Page last updated: 06/26/06
Montgomery County Department of
During the summer of 1995, Joe Keyser, Education Specialist with the Montgomery County Department of Environmental Protection, took a few thousand redworms to meet with William N. McDonald, elementary science coordinator for Montgomery County Public Schools (MCPS), to discuss VermiLab -- a composting education initiative for students in grades 1-5, which would take composting out of the backyard and into the classroom itself.
The VermiLab pilot project initially called for 30 elementary school teachers to volunteer to adopt a wormbin for their classroom, and use it in conjunction with other natural science materials. Word of mouth spread throughout the educational community and well over 30 teachers contacted McDonald to register for VermiLab training, even before any formal announcement had gone out.
Keyser agreed to expand the October 1 "pilot" to now include 35 classrooms, although now the Department of Academic Programs had placed an additional 20-plus teachers on a waiting list. The program was expanded again, another training was held in December and 30 more classrooms were added. Interest expanded as quickly as the worm population, and additional trainings were held during late winter and spring of 1996.
To date, over 100 classrooms have made a home for VermiLab worm boxes in almost 60 schools, and additional training programs for members of the Outdoor Education Association and other MCPS faculty continue.
These popular training sessions at the Lathrop E. Smith Environmental Education Center include a tour of the Composting Discovery Garden and the Worm Garden, located behind the cafeteria. The Worm Garden receives the fruit and vegetable scraps from the cafeteria, which the staff at the Center weighs and records. The students then take the compostables to one of several large wormbins for an exciting, squeal-filled, and large-scale worm-feeding orgy.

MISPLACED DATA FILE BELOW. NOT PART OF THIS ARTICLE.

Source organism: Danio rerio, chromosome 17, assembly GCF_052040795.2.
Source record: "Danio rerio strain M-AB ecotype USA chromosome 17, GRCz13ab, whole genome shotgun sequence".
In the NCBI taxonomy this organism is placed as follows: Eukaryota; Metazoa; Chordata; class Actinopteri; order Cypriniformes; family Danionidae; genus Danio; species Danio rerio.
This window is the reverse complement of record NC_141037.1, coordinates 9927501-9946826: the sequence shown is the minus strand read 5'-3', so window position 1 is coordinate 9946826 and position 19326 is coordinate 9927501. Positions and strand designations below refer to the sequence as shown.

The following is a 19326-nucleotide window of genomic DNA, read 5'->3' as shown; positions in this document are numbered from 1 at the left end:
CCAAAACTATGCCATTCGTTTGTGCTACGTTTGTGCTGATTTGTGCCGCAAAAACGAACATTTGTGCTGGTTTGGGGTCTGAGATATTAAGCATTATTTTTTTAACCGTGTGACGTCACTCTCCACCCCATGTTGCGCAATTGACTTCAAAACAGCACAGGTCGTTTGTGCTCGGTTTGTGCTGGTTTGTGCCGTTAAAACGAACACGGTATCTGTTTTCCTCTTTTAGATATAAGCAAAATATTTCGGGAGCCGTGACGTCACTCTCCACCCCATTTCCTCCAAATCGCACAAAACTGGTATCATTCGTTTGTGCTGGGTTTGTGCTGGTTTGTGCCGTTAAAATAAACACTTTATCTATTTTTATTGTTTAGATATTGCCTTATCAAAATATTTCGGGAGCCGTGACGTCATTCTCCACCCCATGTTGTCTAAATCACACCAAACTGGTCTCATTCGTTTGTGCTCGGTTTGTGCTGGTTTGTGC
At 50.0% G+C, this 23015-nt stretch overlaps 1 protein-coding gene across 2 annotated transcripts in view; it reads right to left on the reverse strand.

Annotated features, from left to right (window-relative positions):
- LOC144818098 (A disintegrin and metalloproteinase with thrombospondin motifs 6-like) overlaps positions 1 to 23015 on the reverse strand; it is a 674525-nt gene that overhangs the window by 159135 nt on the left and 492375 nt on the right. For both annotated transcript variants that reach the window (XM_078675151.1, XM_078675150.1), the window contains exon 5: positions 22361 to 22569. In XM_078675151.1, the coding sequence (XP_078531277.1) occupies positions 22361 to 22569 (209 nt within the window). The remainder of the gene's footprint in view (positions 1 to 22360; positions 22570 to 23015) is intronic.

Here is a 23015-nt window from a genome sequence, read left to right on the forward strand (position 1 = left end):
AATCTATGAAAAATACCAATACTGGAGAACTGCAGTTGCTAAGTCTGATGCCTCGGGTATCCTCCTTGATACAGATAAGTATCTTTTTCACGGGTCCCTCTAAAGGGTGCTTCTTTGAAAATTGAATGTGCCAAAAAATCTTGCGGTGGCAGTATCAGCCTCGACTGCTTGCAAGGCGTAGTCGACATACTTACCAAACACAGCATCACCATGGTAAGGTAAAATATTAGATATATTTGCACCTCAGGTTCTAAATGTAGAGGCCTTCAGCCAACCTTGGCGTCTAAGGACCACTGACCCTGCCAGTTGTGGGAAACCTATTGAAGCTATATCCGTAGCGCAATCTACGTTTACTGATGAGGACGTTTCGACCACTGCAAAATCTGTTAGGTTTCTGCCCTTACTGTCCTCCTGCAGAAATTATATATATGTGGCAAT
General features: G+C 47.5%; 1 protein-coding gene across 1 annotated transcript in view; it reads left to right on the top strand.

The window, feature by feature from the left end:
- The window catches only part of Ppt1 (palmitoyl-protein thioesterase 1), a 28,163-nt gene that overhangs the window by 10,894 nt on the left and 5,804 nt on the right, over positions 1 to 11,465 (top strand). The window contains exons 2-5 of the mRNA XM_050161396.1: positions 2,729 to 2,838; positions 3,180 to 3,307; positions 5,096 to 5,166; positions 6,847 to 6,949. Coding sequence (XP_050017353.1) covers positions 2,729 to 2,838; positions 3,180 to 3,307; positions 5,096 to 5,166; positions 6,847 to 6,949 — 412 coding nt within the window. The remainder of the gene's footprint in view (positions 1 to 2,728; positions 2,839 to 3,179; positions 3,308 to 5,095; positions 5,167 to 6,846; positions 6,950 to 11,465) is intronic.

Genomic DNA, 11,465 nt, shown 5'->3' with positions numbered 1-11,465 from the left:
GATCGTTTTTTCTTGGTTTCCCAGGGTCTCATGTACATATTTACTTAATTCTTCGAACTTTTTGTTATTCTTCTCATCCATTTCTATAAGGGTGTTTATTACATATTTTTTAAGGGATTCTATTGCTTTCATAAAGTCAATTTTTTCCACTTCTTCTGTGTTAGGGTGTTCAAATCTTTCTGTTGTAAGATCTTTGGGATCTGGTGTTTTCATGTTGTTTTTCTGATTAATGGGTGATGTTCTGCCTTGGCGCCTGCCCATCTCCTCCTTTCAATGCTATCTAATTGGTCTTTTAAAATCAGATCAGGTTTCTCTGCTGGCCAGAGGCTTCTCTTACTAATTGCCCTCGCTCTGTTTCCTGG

Indoor training for teachers includes a history of the program, overview of worm composting and vermiculture, and culminates in the team construction of worm boxes -- where newspaper is shredded, dampened, and one pound or 1,000 redworms are added. Teachers also receive Mary Appelhof's Worms Eat Our Garbage, an extensive classroom activities workbook and observation guide, back issues of Worm Digest featuring a special issue on "Worms in the Classroom," composting posters, a composting tee-shirt, and additional printed resources.
As part of the program, teachers are encouraged to tie the care and feeding of the worm box into both the existing science curriculum and the social studies program, "Caring for the Earth -- Recycling Lessons," in addition to a host of data collection activities, many of which can be developed from the Appelhof workbook. After 4 months, teachers and their students prepare a variety of different reports on their vermicomposting experiences: everything from poems, songs, photos, slide showshows, student-produced Worm Newspapers for the entire school, essays, data collection reports and graphs, posters, artwork, French chanson, compost samples, and much more. In return, each participating student receives a composting tee-shirt, featuring the County's colorful and award-winning composting logo.
These children, exposed to the magnificent web of life in the soil around them, become composting emissaries for the County. They help bring home information -- and concern -- to their parents, siblings, and neighbors. They also serve as persuasive and winsome walking billboards whenever they wear their tee-shirts outside to play.
VermiLab also goes beyond the public elementary school project, with wormbins in private schools like Landon and Stone Ridge, where middle and upper school students are taking vermicomposting to new levels: testing various feedstocks, measuring temperature differentials inside and outside the worm ecosystem, looking for other composting "lifeforms," testing finished vermicompost pH, impact on growing media, as well as data collection on comparative anatomy, reproduction, and much more. These advanced classes generally operate as teams of two students to a worm bin.
VermiLab has become a part of the Montgomery County Government infrastructure. More and more offices around the County are hosting wormbins for use by employees: coffee grounds, egg shells, banana peels, and the like are finding a new life as compost, which is being recycled back into ever-healthier office plants. These office-based wormbins are also winning new converts to vermicomposting: workers who shuddered at the thought of worms in their lunchroom or hallway are now starting to bring scraps in from home.